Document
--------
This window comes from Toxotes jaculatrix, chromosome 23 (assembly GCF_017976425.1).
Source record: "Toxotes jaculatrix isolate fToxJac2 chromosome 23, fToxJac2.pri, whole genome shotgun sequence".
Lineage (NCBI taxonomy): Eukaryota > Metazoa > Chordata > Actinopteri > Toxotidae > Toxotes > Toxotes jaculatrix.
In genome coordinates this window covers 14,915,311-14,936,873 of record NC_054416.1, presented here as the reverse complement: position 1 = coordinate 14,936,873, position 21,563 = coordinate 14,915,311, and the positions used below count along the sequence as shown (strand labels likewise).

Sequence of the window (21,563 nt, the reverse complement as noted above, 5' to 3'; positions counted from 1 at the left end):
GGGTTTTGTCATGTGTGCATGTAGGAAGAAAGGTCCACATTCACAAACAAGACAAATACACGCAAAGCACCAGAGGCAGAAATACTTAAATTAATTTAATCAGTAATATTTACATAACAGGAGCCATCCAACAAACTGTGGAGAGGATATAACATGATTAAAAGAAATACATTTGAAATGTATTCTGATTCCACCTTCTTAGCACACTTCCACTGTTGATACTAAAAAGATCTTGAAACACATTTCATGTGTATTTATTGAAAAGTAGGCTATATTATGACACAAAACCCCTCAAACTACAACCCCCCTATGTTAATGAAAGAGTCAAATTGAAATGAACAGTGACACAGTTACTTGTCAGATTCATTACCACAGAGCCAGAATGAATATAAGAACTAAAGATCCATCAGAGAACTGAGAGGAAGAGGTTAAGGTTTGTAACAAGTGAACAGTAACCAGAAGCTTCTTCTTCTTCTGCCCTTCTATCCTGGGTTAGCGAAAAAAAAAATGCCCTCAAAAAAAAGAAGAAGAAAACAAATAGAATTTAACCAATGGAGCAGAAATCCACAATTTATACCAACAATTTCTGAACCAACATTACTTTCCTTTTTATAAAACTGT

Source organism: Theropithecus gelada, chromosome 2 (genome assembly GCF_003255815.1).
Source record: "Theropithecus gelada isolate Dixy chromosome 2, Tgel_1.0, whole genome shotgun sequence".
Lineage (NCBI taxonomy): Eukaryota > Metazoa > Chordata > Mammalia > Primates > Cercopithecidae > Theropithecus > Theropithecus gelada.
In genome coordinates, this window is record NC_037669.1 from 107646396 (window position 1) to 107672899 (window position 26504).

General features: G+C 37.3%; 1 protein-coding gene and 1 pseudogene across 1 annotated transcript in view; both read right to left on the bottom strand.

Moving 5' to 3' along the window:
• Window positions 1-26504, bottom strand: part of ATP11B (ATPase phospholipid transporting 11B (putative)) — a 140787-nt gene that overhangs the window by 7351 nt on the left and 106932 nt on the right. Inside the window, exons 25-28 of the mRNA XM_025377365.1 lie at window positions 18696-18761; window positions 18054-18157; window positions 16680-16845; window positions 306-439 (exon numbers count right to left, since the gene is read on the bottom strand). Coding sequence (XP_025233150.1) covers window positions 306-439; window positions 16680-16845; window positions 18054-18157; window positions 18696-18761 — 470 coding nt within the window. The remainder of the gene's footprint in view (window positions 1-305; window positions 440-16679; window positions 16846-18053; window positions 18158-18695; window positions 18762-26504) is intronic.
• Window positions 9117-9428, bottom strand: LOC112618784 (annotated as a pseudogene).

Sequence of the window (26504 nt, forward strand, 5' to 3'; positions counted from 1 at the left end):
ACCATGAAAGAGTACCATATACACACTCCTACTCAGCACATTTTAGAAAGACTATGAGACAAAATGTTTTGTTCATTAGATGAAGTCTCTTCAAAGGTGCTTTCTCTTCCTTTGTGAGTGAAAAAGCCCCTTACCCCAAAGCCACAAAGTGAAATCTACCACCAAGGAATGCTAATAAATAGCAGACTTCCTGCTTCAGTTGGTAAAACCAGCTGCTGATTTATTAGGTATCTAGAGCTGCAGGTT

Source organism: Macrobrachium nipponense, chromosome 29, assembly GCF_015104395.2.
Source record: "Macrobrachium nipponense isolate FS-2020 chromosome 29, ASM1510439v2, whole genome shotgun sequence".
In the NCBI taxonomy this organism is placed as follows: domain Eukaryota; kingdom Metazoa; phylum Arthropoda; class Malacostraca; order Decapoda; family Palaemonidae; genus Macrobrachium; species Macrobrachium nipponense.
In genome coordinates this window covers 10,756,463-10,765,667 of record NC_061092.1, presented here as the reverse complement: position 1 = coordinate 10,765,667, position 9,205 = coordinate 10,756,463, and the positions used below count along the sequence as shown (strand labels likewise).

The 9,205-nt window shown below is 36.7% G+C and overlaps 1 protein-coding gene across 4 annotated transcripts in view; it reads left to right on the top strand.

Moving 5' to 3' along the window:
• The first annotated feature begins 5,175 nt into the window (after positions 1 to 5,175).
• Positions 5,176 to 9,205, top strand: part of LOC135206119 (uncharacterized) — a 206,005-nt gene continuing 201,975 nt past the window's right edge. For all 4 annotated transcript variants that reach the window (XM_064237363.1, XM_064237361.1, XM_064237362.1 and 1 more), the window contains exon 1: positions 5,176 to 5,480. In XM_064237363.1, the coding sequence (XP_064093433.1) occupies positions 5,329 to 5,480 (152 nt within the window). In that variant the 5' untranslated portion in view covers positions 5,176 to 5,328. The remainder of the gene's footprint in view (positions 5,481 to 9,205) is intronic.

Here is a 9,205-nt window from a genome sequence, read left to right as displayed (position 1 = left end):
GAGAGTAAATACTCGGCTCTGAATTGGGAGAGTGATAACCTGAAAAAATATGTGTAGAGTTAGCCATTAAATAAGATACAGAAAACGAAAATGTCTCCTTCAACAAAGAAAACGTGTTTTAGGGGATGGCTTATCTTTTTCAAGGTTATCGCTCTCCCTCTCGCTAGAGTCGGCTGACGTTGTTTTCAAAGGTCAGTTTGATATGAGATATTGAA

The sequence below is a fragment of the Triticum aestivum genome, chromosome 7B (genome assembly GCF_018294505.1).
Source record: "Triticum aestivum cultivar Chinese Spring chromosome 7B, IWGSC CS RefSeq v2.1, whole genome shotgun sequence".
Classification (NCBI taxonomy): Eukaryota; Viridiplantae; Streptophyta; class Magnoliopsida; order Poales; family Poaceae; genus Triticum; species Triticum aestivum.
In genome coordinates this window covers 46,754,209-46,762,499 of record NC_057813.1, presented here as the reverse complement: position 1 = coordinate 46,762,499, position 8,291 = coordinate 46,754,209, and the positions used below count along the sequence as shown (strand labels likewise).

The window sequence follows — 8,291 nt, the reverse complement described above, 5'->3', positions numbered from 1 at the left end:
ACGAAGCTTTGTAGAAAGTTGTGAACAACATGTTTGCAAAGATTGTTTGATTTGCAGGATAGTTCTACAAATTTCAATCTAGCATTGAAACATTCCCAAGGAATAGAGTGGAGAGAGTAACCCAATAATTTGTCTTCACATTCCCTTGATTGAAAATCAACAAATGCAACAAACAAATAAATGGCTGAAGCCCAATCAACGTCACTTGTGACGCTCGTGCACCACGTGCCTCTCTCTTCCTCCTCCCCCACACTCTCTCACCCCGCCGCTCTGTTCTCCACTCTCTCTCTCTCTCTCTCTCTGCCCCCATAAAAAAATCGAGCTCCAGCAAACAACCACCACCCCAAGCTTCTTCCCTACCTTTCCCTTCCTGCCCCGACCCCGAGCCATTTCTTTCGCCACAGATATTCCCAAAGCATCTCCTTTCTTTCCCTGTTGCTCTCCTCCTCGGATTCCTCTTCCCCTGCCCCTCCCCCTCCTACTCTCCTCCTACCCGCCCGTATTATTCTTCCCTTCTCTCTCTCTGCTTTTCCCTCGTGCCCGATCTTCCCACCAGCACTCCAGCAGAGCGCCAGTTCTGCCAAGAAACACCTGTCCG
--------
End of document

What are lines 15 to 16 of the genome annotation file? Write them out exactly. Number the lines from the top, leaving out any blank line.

Sequence of the window (26504 nt, forward strand, 5' to 3'; positions counted from 1 at the left end):
ACCATGAAAGAGTACCATATACACACTCCTACTCAGCACATTTTAGAAAGACTATGAGACAAAATGTTTTGTTCATTAGATGAAGTCTCTTCAAAGGTGCTTTCTCTTCCTTTGTGAGTGAAAAAGCCCCTTACCCCAAAGCCACAAAGTGAAATCTACCACCAAGGAATGCTAATAAATAGCAGACTTCCTGCTTCAGTTGGTAAAACCAGCTGCTGATTTATTAGGTATCTAGAGCTGCAGGTT